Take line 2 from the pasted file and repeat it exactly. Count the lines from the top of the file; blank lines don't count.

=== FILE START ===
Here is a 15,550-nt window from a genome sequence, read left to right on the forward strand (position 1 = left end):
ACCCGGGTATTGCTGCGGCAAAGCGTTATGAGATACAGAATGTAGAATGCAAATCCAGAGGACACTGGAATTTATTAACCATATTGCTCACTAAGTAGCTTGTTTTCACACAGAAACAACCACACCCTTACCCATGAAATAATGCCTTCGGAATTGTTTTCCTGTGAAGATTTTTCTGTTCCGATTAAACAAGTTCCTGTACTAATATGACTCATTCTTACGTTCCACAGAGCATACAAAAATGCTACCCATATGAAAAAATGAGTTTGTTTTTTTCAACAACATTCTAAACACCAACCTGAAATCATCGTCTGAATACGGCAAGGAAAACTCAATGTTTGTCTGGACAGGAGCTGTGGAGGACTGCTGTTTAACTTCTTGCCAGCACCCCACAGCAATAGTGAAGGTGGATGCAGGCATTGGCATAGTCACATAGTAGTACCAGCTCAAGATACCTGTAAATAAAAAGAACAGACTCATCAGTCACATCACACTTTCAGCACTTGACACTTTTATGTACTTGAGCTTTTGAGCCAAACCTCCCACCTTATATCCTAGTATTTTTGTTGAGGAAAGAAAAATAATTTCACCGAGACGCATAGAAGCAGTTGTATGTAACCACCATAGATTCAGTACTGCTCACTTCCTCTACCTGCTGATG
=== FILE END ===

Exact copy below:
ACCCGGGTATTGCTGCGGCAAAGCGTTATGAGATACAGAATGTAGAATGCAAATCCAGAGGACACTGGAATTTATTAACCATATTGCTCACTAAGTAGCTTGTTTTCACACAGAAACAACCACACCCTTACCCATGAAATAATGCCTTCGGAATTGTTTTCCTGTGAAGATTTTTCTGTTCCGATTAAACAAGTTCCTGTACTAATATGACTCATTCTTACGTTCCACAGAGCATACAAAAATGCTACCCATATGAAAAAATGAGTTTGTTTTTTTCAACAACATTCTAAACACCAACCTGAAATCATCGTCTGAATACGGCAAGGAAAACTCAATGTTTGTCTGGACAGGAGCTGTGGAGGACTGCTGTTTAACTTCTTGCCAGCACCCCACAGCAATAGTGAAGGTGGATGCAGGCATTGGCATAGTCACATAGTAGTACCAGCTCAAGATACCTGTAAATAAAAAGAACAGACTCATCAGTCACATCACACTTTCAGCACTTGACACTTTTATGTACTTGAGCTTTTGAGCCAAACCTCCCACCTTATATCCTAGTATTTTTGTTGAGGAAAGAAAAATAATTTCACCGAGACGCATAGAAGCAGTTGTATGTAACCACCATAGATTCAGTACTGCTCACTTCCTCTACCTGCTGATG